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|man pages section 1: User Commands Oracle Solaris 10 8/11 Information Library|
- desk calculator
dc is an arbitrary precision arithmetic package. Ordinarily it operates on decimal integers, but one may specify an input base, output base, and a number of fractional digits to be maintained. The overall structure of dc is a stacking (reverse Polish) calculator. If an argument is given, input is taken from that file until its end, then from the standard input.
bc is a preprocessor for dc that provides infix notation and a C-like syntax that implements functions. bc also provides reasonable control structures for programs. See bc(1).
The following constructions are recognized under both /usr/bin/dc and /usr/xpg6/bin/dc:
The value of the number is pushed on the stack. A number is an unbroken string of the digits 0-9. It may be preceded by an underscore (_) to input a negative number. Numbers may contain decimal points.
The top of the stack is popped and stored into a register named x, where x may be any character. If the s is capitalized, x is treated as a stack and the value is pushed on it.
The value in register x is pushed on the stack. The register x is not altered. All registers start with zero value. If the l is capitalized, register x is treated as a stack and its top value is popped onto the main stack.
The top value on the stack is duplicated.
The top value on the stack is printed. The top value remains unchanged.
Interprets the top of the stack as an ASCII string, removes it, and prints it.
All values on the stack are printed.
Exits the program. If executing a string, the recursion level is popped by two.
Exits the program. The top value on the stack is popped and the string execution level is popped by that value.
Treats the top element of the stack as a character string and executes it as a string of dc commands.
Replaces the number on the top of the stack with its scale factor.
Puts the bracketed ASCII string onto the top of the stack.
The top two elements of the stack are popped and compared. Register x is evaluated if they obey the stated relation.
Replaces the top element on the stack by its square root. Any existing fractional part of the argument is taken into account, but otherwise the scale factor is ignored.
Interprets the rest of the line as a shell command.
All values on the stack are popped.
The top value on the stack is popped and used as the number radix for further input.
Pushes the input base on the top of the stack.
The top value on the stack is popped and used as the number radix for further output.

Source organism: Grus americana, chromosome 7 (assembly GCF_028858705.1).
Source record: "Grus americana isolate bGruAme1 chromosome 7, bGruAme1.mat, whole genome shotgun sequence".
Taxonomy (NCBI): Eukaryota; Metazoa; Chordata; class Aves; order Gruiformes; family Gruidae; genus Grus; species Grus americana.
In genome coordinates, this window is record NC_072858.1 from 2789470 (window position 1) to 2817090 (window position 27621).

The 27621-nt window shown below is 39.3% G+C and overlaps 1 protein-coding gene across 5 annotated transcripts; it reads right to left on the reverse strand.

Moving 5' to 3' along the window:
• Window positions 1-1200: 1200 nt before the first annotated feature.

Pushes the output base on the top of the stack.
The top of the stack is popped, and that value is used as a non-negative scale factor: the appropriate number of places are printed on output, and maintained during multiplication, division, and exponentiation. The interaction of scale factor, input base, and output base will be reasonable if all are changed together.
Pushes the current scale factor on the top of the stack.
The stack level is pushed onto the stack.
Replaces the number on the top of the stack with its length.
A line of input is taken from the input source (usually the terminal) and executed.
Displays dc debugging information.
Used by bc(1) for array operations.
The following construction is recognized under /usr/bin/dc, using the scale of whatever the result is.
The top two values on the stack are added (+), subtracted (-), multiplied (*), divided (/), remaindered (%), or exponentiated (^). The two entries are popped off the stack; the result is pushed on the stack in their place. Any fractional part of an exponent is ignored.
The following construction is recognized under /usr/xpg6/bin/dc. The results of division are forced to be a scale of 20.
The top two values on the stack are added (+), subtracted (-), multiplied (*), divided (/), remaindered (%), or exponentiated (^). The two entries are popped off the stack. The result is pushed on the stack in their place. Any fractional part of an exponent is ignored.
Ensures that the scale set prior to division is the scale of the result.
Example 1 Printing the first ten values of n!
This example prints the first ten values of n!:
[la1+dsa*pla10>y]sy 0sa1 lyx
See attributes(5) for descriptions of the following attributes:
x is an octal number.
The free list is exhausted (too many digits).
Too many pushes onto the stack (stack overflow).
Too many pops from the stack (stack underflow).
Too many levels of nested execution.
Division by zero.
Square root of a negative number is not defined (no imaginary numbers).
dc only processes integer exponentiation.
The largest exponent allowed is 999.
The input base x: 2<= x <= 16.
The input base x: 2<= x <= 16.
The output base must be no larger than BC_BASE_MAX.
Scale factor cannot be less than 1.
A scale factor cannot be larger than BC_SCALE_MAX.
Too many variables have been specified.
Index cannot be less than 1.
An index cannot be larger than BC_DIM_MAX.